Rating: 3.5 Stars
Synopsis via Goodreads:
Death hasn’t visited Rowan Rose since it took her mother when Rowan was only a little girl. But that changes one bleak morning, when five horses and their riders thunder into her village and through the forest, disappearing into the hills. Days later, the riders’ bodies are found, and though no one can say for certain what happened in their final hours, their remains prove that whatever it was must have been brutal.
Rowan’s village was once a tranquil place, but now things have changed. Something has followed the path those riders made and has come down from the hills, through the forest, and into the village. Beast or man, it has brought death to Rowan’s door once again.
Only this time, its appetite is insatiable.
This book was just a recipe for everything-I-love in YA books. A dark, twisted tale that includes long-buried secrets in families, evil creatures hidden in the cloak of the dark forest, and some very, very crooked love.
Nothing is as it seems, and yet everything is right out in the open for those who wish to see it. There’s no grand journey a hero/heroine needs to go on to save everyone, there’s no such thing as being a “chosen one” – there’s simply the possibility of saving everyone because you want to, not to prove anything to anyone or even yourself, not because it’s expected of you, and in no ways that show your own pride hindering you to make foolish decisions. It is the character’s choices that make them end up where they are in the end, and even though unforeseen forces may have been giving them a guiding hand, it is ultimately their own choices that prove where their fates lie.
And yet . . . I didn’t quite love this book. I kept putting it down. I had to almost mentally make myself continue through it. In some ways, I suppose you could call this tale . . . boring. It had all the right things to make the book run smoothly, and yet it still wasn’t enough to keep my interest peaked.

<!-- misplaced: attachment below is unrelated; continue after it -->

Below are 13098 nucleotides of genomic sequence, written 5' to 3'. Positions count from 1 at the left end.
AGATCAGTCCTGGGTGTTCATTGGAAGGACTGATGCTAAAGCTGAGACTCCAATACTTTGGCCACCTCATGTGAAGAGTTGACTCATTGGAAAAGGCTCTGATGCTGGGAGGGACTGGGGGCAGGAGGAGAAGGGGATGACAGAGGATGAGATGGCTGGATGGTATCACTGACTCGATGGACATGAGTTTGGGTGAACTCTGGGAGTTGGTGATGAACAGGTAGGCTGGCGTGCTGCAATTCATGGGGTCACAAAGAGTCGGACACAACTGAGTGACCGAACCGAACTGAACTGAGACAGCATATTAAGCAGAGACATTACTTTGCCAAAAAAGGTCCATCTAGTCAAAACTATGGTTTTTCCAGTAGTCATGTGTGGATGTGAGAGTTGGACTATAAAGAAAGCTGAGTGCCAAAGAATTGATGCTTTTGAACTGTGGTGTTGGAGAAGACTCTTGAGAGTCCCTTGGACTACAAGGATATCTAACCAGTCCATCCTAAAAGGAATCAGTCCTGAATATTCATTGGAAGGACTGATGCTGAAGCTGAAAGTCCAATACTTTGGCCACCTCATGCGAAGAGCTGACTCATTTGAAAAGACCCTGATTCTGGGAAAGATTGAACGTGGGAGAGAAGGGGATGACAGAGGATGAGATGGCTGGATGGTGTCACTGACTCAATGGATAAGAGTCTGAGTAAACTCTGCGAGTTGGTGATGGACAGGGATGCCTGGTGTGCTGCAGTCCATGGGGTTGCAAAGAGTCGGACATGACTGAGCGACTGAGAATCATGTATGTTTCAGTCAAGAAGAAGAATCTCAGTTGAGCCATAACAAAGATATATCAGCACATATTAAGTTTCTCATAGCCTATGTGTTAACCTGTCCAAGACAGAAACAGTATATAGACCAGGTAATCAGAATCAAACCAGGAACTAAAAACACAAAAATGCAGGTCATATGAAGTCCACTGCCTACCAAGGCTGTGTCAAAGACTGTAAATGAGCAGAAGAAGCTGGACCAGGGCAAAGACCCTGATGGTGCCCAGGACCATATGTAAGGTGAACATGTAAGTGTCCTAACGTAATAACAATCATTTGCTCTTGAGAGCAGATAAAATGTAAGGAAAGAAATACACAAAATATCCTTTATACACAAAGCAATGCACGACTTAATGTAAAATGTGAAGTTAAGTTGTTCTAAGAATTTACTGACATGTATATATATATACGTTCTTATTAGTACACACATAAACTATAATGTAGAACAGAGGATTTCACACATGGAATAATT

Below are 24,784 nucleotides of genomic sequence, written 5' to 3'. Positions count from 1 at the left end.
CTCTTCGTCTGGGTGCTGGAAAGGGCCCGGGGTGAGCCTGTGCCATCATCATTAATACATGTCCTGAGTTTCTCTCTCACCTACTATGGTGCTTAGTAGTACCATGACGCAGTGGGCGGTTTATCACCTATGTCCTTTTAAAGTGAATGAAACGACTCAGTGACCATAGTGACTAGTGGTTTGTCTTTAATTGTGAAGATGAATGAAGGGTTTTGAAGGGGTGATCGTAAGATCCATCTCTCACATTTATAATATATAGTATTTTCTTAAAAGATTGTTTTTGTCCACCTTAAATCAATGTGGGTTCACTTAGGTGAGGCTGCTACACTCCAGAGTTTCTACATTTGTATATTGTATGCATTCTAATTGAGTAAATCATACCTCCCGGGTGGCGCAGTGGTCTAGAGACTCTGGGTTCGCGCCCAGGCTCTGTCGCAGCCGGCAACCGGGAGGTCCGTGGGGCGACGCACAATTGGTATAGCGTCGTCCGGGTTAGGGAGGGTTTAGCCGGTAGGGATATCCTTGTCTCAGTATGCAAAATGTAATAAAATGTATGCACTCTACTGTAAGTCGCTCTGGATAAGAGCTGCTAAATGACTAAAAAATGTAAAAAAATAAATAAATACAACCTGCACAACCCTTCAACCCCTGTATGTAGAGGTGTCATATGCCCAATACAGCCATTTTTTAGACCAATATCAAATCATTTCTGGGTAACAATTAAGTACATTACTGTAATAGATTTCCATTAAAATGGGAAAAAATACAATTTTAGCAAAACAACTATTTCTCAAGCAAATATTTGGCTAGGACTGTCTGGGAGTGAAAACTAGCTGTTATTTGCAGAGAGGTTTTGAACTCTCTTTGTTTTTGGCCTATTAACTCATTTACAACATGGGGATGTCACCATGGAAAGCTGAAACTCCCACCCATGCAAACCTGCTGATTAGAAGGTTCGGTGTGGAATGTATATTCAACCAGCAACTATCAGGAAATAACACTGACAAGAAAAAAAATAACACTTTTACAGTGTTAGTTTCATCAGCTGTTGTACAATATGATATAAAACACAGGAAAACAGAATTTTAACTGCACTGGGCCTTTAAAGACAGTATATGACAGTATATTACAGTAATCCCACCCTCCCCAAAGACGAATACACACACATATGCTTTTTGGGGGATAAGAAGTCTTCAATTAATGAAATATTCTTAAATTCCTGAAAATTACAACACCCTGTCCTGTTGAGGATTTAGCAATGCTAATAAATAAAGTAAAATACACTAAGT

“She hadn’t known her aside from the conversation on the forest path. But now that she was gone, it felt as if someone very important has disappeared, and she had to keep her hands at her sides lest they search blindly out in front of her for the warmth of a mother she knew she couldn’t remember.”
Probably one of the most important things in books is the writing. And this book had it. It ran along smoothly, enticing me to let the words roll of the page in front of my eyes. And, still, yet . . . it was never enough.
Fiona comes to the sleepy little village of Nag’s End with two parents that are not actually her parents. She is the cousin of Rowan, and they do not bond instantly. They meet once, and never again.
There is romance, yes, but never a real love triangle. Rowan has feelings for her best friend, Tom, but he is soon consumed by his feelings for Fiona . . . and his feelings are reciprocated.
But the thing I loved about the characters – especially Rowan – was that there is no petty feelings among them. Does Rowan feel the sting of jealousy even she – the one girl who is a genius in every way – does not fully understand? Yes, she does. But even when Tom turns his feelings onto her, she rejects them, and is mature enough to understand wholeheartedly that the feelings he has for her are only the shallow remains of what he feels for Fiona.
Rowan does not lie to herself to escape the horrors in front of her. She does not try to pretend that they are not there, that she simply sees something that only her imagination could conjure, but instead embraces it all instantly, letting the fear and horror of it all wash over her until she comes out new and understanding.
Rowan is the type of girl I love. She gets hurt, doesn’t bock out her feelings, and yet she is able to withstand everything thrown at her by letting it touch her, only not letting it all consume her.
When the romance I was waiting for does finally come along, it’s amazing. It’s fierce and powerful, and is exactly what Rowan needs but will not be destitute without it.
Best of all, what is the one thing every girl wants to hear after a steamy make-out session with the guy who finally made his move?
“Right,” Jude said, still shocked but grinning now. “Where does your father keep his weapons?”
There’s nothing like being kissed thoroughly and then having a conversation about weapons.